Stephen Burch's Birding & Dragonfly Website
20 - 25 May 2010
By Stephen Burch, England
Many birders spend the odd day/night in this region before rushing on further north. We didn't have the time for a major expedition like this, and opted instead for a more relaxed few days by the coast in the vicinity of Liminka, before heading north east for a couple nights in the remote Iso-Syote region - about half way to the famous Kuusamo area. For this trip I was accompanied by my semi-birder wife, which meant a less than 100% dedication to birding, though in the event it wasn't not too far off at times!
Owling excursion (22 May)
These one night/morning Finnature excursions start at 03:00, which meant getting up at a challenging 02:00! The transport was by a comfortable mini-bus, which takes 7 passengers plus the driver. Our group included two English birders, three from France, and our guide Pirita. Before we set off we were given the choice of heading south for a dodgy Ural Owl (really difficult early in the season) and going way up north for Hawk Owl, with the other three species thrown in either way. Fortunately, the northern option was quickly agreed, and off we went.
For this trip, the weather was very good, with quite warm temperatures, light winds, no rain and reasonable amounts of sun (sunrise was at about 03:30). This was quite unlike some of the nights following, when we were further east, which would have been a disaster for owling!
The first stop was quite close by, and we followed Pirita along an indistinct path for about 200m to view a hole in a pine, that apparently contained a female Pygmy Owl. The technique for this species is to call up the male using play-back. This took some time during which the eagle-eyed Pirita spotted a Hazel Hen high up in some nearby dense trees. To my great frustration (as this was a key target of mine), this bird was disturbed and flew off without ever giving a tickable view. Still, to compensate, all the playback eventually produced results and the male Pygmy Owl suddenly appeared very close by on a branch, out in the open. Some frantic efforts to get some respectable photos followed, but although the bird was close, the early morning light was very poor and the bird was silhouetted against a comparatively very bright sky. The pic below was the best I could achieve.
After this productive stop, we proceeded to a nearby Tengmalm's Owl site, but there the hole resident wasn't cooperative, and we were soon back in the bus for the long (about 2hr) drive north, which took us up to Kemi (at the top of Gulf of Bothnia) and beyond.
There was no bird interest on this long drive, but as soon as we got off the tarmaced roads it was clear we were in a very rich area. A female Capercaillie was soon spotted on the track in front of us, but being at the back, I couldn't deploy the lens before it flew off! Shortly afterwards we had three male Black Grouse in a tree rather distant for photography, closely followed by a nearer female.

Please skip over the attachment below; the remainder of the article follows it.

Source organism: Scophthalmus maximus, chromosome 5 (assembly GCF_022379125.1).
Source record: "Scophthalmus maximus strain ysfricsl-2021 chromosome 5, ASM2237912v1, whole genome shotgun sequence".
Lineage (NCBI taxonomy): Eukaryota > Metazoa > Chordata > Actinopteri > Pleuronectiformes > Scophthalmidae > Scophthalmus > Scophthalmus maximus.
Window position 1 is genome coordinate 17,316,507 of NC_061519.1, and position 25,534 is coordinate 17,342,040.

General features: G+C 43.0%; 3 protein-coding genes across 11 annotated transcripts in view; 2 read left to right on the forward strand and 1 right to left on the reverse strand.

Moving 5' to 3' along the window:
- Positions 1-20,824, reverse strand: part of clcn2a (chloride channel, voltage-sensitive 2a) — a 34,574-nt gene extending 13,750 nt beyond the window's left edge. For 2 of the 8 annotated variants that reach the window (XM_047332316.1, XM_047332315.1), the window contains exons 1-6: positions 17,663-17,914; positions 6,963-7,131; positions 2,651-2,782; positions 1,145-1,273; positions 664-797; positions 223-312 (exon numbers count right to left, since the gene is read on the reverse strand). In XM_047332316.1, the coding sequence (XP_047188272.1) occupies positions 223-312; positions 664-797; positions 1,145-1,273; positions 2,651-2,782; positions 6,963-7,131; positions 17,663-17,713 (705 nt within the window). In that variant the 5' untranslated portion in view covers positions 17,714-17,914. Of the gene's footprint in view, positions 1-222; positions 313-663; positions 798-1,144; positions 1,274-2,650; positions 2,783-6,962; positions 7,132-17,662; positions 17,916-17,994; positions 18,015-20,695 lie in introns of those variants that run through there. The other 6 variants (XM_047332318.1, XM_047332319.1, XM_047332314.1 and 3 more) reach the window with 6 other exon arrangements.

A little further on, Pirita managed to call in a superb Black Woodpecker and the same site produced a hunting male Hen Harrier, with a singing but uncooperative Common Rosefinch close by.
All these were really just orderves for the main event though - we were told a male Hawk Owl was being territorial and showing well. Sure enough it was soon spotted at the top of a tree in the distance. It then flew off, but fortunately soon returned to land in the top of a tall tree right out in the open, close to a path. It was quite tolerant of a steady approach, and I took masses of photos, which were hampered by the direction of the sun and the elevation of the bird. But in the end, I was quite pleased with the one shown below. A little further on, we were shown the nest hole, and could just make out the eye of the female through a 'scope! A little later, both birds were spotted back in the original dead tree, but I didn't manage a pic of both together - the female seemed more wary.
The final stop in this area was for Great Grey Owl. Again a short walk along a vague track lead to the nest site - in this case a platform of twigs and branches on the side of a tree, in the middle of a dense wood. Unfortunately, the female was sitting low down in the nest, and her eyes could only just be seen from one spot! Side views produced nothing more than the end of the tail, and a hump for the head. The male is sometimes found roosting in the area at this stage of the season, but not for us. So this was a rather unsatisfactory view - but maybe an excuse for a follow-up return visit sometime!